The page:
Quirky Facts About Every U.S. President
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A president is expected to be strong, serious, noble, and deliberate. But that doesn't mean there's no room for quirkiness. All throughout American history, presidents have had unexpected habits and occasional eccentric behavior. Take William Henry Harrison, the 9th president, who kept a pet goat in the White House. And although there may not seem to be many similarities between presidents and Las Vegas stand-up comedians, Ronald Reagan, the 40th president, has been both.
Why Do Americans Vote On Tuesdays?
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Some traditions are so ingrained in our culture that we don't stop to question why they exist. Such is the case with the American tradition of voting on Tuesdays. Getting people to the polls can be tricky in and of itself, so why add the hurdle of voting in the middle of a work week?This tradition dates back to 1845, when a law was passed by Congress to establish the Tuesday after the first Monday in November as the day for presidential elections. Before then, states set their own election dates, so elections would be held at different times around the country. The legislative branch soon followed: Tuesday was designated as election day for U.S. House members in 1875, and for senators in 1914.But why Tuesdays, you ask? Because America was largely comprised of agrarian Christians who based their schedules around both the Sabbath and travel convenience. Sundays were dedicated to church, and people needed a day (Monday) to travel to their county seat. You might fight traffic to reach your polling place, but imagine how much worse the trek was in 1875.
The Horseshoe Theory Says Right And Left Wing Are More Similar Than You Think
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Traditionally, the political spectrum is illustrated as a straight line, with liberalism on the left and conservatism on the right, each ideology getting more extreme as it gets closer to the end of the spectrum. According to French philosopher Jean-Pierre Faye, that all checks out except for one important difference: the spectrum is not a line, but a horseshoe. This horseshoe theory of political ideology says that the radical left and the radical right are much closer to each other than they are to the political center.
Even While In Space, Astronauts Can Vote
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Your local polling place is probably just right around the corner. For astronauts, not so much. But travelers to space don't have to miss out on putting their two cents into politics—they can vote from space. The first person to vote in space was David Wolf, an American aboard Russia's Mir space station in 1997, who cast a vote in a local election. In 2004, Leroy Chiao voted in the U.S. presidential election from the International Space Station. But how does it work? NASA Mission Control at the Johnson Space Center in Houston sends digital ballots to eligible astronauts in space. Once they cast their votes, the ballots are sent back to NASA along the same secure path. NASA then sends the ballots directly to voting authorities. Texas legislators passed a law in 1997 to allow this system to happen. Learn more about what happens in the process in the video below.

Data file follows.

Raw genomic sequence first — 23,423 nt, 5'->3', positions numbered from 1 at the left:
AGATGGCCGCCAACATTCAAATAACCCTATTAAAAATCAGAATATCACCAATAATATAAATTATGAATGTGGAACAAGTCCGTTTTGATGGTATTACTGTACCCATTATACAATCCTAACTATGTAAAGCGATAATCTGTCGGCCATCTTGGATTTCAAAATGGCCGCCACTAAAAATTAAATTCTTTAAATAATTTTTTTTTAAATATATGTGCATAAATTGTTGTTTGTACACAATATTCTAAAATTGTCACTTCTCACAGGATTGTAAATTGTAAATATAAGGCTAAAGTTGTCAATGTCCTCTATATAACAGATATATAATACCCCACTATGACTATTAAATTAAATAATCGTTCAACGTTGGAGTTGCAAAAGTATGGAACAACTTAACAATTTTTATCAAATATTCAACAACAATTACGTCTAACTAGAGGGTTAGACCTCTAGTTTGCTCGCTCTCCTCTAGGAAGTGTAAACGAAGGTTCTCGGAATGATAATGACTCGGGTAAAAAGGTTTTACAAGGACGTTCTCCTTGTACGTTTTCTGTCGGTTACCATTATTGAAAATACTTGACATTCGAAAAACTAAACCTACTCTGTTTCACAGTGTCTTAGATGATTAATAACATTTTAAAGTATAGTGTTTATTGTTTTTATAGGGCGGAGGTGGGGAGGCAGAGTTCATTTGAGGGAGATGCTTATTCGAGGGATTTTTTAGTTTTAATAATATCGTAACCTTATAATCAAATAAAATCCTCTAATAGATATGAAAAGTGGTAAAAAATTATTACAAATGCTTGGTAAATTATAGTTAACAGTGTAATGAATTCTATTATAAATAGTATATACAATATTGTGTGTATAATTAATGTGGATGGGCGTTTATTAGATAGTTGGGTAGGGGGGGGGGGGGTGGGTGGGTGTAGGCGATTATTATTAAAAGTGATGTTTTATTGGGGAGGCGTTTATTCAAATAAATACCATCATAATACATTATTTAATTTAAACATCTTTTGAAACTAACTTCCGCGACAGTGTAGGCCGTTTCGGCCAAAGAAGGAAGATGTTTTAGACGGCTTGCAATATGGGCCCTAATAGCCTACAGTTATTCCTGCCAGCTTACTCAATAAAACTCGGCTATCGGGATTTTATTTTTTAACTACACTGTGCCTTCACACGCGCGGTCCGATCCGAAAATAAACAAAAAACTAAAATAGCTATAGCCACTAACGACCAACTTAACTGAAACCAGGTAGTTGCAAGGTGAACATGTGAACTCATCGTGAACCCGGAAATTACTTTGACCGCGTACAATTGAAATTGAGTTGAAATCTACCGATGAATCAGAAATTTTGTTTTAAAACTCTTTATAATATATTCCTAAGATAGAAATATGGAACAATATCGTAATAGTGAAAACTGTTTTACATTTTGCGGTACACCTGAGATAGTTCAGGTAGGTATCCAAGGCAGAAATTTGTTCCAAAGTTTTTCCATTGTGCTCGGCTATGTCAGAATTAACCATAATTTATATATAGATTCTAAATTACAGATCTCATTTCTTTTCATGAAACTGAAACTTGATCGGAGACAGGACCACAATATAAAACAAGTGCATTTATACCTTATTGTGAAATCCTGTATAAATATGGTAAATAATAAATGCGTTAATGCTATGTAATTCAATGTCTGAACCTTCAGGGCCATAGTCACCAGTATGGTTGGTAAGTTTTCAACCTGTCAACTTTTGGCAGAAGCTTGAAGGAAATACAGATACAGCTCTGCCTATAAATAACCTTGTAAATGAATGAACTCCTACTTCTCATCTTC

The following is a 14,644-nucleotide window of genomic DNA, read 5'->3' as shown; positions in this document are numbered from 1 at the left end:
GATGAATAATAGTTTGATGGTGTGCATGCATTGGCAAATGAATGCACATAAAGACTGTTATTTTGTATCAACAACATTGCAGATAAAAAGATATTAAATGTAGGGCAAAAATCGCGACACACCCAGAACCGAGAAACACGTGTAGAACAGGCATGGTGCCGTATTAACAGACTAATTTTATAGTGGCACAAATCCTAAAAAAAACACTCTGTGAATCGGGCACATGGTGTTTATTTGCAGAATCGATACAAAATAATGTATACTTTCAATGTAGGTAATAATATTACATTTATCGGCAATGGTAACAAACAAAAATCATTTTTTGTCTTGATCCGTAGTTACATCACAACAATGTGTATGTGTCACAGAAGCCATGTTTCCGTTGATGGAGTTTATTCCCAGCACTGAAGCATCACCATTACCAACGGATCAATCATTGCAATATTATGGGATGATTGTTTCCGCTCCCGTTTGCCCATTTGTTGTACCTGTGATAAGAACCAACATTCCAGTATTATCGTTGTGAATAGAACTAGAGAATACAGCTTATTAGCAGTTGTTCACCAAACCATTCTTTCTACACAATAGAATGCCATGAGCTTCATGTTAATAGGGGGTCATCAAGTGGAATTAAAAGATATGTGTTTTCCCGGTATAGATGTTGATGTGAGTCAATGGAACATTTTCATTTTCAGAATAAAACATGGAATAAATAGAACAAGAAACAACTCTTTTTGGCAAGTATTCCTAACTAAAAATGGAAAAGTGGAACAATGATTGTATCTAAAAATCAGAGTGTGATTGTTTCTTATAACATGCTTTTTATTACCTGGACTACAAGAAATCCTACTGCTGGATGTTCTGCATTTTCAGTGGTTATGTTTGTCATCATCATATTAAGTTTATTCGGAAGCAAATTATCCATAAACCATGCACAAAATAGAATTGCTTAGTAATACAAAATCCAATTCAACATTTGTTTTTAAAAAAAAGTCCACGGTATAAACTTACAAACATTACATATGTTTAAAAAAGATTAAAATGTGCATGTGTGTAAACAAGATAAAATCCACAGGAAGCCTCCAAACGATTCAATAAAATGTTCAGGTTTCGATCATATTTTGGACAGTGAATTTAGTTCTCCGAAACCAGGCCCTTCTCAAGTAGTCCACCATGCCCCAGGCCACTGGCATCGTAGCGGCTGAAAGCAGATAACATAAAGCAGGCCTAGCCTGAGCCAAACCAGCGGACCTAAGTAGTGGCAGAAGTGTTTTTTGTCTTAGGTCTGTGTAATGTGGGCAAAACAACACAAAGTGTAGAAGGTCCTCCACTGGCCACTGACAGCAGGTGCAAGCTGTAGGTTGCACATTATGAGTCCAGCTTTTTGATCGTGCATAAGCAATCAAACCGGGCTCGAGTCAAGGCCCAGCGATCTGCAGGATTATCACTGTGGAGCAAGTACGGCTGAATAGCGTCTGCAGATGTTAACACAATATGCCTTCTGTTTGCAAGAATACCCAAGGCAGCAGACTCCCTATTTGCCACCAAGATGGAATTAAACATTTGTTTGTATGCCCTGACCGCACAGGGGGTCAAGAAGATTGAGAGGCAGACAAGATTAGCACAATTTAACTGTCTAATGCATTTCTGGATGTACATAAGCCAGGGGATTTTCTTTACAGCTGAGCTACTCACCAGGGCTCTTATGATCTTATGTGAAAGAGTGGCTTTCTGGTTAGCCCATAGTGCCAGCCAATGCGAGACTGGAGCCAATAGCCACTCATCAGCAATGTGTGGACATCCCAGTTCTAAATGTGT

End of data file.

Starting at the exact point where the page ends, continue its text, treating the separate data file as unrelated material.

If Everyone In The U.S. Government Is Killed, There's Always The Designated Survivor
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Imagine if the unimaginable happened: every member of the federal government is gathered in a single location, and there's a nuclear strike. Or a massive earthquake. Or a meteor impact. It would kill everyone in charge of leading the country, and the government would unravel. Luckily, the U.S. government has thought of a solution for such a problem: the designated survivor. This may sounds like something out of a TV show, and, yes, it's the basis of the drama Designated Survivor, but that show is based on a very real concept. Before an event where the country's leadership will converge in one location—such as The State Of The Union or a presidential inauguration—the President and top presidential aides choose someone to skip the event, just in case catastrophe strikes. The designated survivor is usually a member of the Cabinet, though for the past decade, a second survivor from the congressional leadership has also been assigned. When every other official is heading toward the big event, the designated survivors are escorted to a secure government facility to wait out the time before the President is safely in the White House. Despite this big responsibility, there's no guarantee the designated survivor will actually become president if the worst happens. That's up to the order laid out in the Presidential Succession Act, which determines the exact line of succession in executive power. If the Secretary of Agriculture was the designated survivor, for instance, but the Vice President survived, the VP would still become President if disaster struck. Learn more about presidential succession and the U.S. government in the videos below.